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$13 Billion Wiped From Cryptocurrency Market

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As of 10:23 in the morning of October 11, 2018, nearly $13 billion worth of cryptocurrency value was lost due to the plunging value of several crypto giants. The price of Bitcoin fell by almost five percent. CNBC reports that this puts the value of the original cryptocurrency to a comparatively low $6,303. Meanwhile, for Ethereum and XRP, the losses were at over 10 percent of their previous values. It all happened within just three hours, a near-instant catastrophe that basically erased nearly $13 billion of digital coin value, putting the common crypto-entrepreneurs’ claim of a financial “safe-haven” into question.

Prior to these massive price drops, some of the biggest financial institutions in the world had already issued warnings on the potential threats posed by cryptocurrency’s rapid growth. As per the International Monetary Fund (IMF), the global crypto-asset growth spurt could usher in new vulnerabilities in the already threatened world financial system. Meanwhile, the Financial Stability Board (FSB) – the multi-organizational financial advisors to the G20 – was even more forthcoming about the negative implications of rapid crypto-asset market growth. In their report, the FSB predicts high risks of price manipulation, low market liquidity, and intensified market volatility in the near future should cryptocurrency continue its untethered evolution in the global financial market.

Out of the FSB’s predictions, perhaps the most visible implication even today is the high volatility of crypto-assets. For instance, Bitcoin’s plunge down to $6,303 per unit is a little more than 68% off of its peak value of $19,783.21 – recorded back in December 2017. And in between these periods, the premiere cryptocurrency had also displayed plenty of price shifts that have led experts to be wary of its obvious high volatility.

Here on BittPress we are far too familiar with the unpredictability of this new and disruptive digital asset. Following the explosion in cryptocurrency popularity during 2017, almost 1,000 different cryptocurrencies have already died so far in 2018. In fact, some financial experts see only a couple dozen digital tokens surviving the coming changes to the market in the coming years.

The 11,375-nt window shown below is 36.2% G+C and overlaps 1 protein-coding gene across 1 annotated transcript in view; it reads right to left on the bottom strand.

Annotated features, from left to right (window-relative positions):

On the other hand, with all this being said, cryptocurrencies as a whole are actually showing more signs of evolution and growth rather than elimination from the global market. True to its advertised disruptive nature, cryptocurrencies have crept their way into a diverse range of potentially stable and long-term trading options. New York rental platform ManageGo is already allowing tenants to pay rent via Bitcoin. Major fashion and household items retailer Overstock famously became the first large retailer to accept cryptocurrency as payment for its e-shopping services. Additionally, CoinWire details how casinos are now using cryptocurrency, a trend that’s reinforced by the burgeoning popularity of convenient, at-home online gaming. Meanwhile, the nation of Malta in the Mediterranean Sea is already hard at work on becoming the international cryptocurrency haven of the world by releasing ‘cryptocurrency use guidelines’ for the country’s gaming industry. In relation to this, the technology that makes cryptocurrency possible in the first place – blockchain – is already finding practical uses in a number of industries, including warehousing, logistics, automotive, real estate, and the hospitality industry.

So, although cryptocurrency isn’t having a strong year, both crypto as well as blockchain are continuously expanding into different markets. Almost $13 billion lost in price plunges is certainly a big deal – but this doesn’t mean that you can count cryptocurrency out of the game just yet.




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